Trump to meet China's top trade negotiator in White House

AFP
Washington, USA Published: Apr 04, 2019, 10:29 AM(IST)

File photo. Photograph:( Reuters )

Story highlights

Trump will meet Liu He at the White House, signalling to end the tariff battle between the two countries.

 

 

President Donald Trump is set to meet with Chinese Vice Premier Liu He on Thursday, officials said, signalling that a deal to end a tariff battle between the two countries may be close.

Trump will meet Liu, who is also China's top trade negotiator, in the afternoon at the White House, according to an official scheduling note from the president's office.

US and Chinese negotiators are working to find a binding agreement to address Trump's complaints about years of unfair treatment of US companies by China, which would allow a rollback of the tariffs hitting businesses in both countries.

US officials say that China has been using unfair trade practices for years by heavily subsidizing its companies while snatching the technological know-how of American firms.

On March 29, Trump said that negotiations to end the bruising tariffs battle with Beijing were going "very well," but reiterated that he will only accept a "great deal."

Trump said that US and Chinese negotiators were close to a deal, but US officials, however, played down expectations of an imminent agreement.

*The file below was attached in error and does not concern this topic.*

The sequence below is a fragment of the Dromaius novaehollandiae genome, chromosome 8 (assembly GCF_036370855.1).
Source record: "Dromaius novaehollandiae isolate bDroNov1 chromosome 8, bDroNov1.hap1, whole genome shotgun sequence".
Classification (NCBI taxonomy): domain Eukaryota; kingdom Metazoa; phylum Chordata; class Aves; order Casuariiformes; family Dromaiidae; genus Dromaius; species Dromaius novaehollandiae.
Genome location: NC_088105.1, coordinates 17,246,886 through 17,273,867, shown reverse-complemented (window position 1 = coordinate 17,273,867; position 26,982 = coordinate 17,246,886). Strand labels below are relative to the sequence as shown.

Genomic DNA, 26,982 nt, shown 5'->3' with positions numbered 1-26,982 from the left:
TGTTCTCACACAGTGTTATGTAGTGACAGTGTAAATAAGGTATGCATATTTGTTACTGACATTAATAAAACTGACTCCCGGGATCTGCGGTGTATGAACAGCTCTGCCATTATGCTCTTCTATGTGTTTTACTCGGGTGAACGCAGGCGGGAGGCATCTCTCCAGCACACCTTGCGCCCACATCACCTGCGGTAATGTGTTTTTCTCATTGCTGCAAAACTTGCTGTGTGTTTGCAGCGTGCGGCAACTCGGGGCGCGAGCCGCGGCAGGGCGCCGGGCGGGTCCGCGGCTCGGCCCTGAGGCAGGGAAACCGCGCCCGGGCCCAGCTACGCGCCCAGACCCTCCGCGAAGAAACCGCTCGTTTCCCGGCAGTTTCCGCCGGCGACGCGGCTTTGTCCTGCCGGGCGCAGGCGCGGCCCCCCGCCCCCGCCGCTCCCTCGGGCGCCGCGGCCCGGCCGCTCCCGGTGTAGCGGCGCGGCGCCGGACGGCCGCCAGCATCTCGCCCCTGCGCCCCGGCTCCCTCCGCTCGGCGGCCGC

The research "provides evidence that healthy cells in mammals can also efficiently repopulate adult tissues, replacing unfit or damaged cells," wrote professors Ganna Bilousova and James DeGregori.

And they said the research offered "proof-of-principle" that the two chemical compounds could combat ageing.

"Future studies are needed to determine the mechanisms of cell competition in other tissues, and to identify compounds capable of reversing ageing in other organs," they said.

Nishimura told AFP that the work could eventually lead to products like creams or tablets that could stop skin deterioration and promote repair.

"We are going to collaborate with the pharmaceutical or cosmetic companies for the clinical use of the chemicals," she said.

She said additional research would investigate whether the same process might also be at work in other parts of the body that have so-called epithelial cells as skin does.

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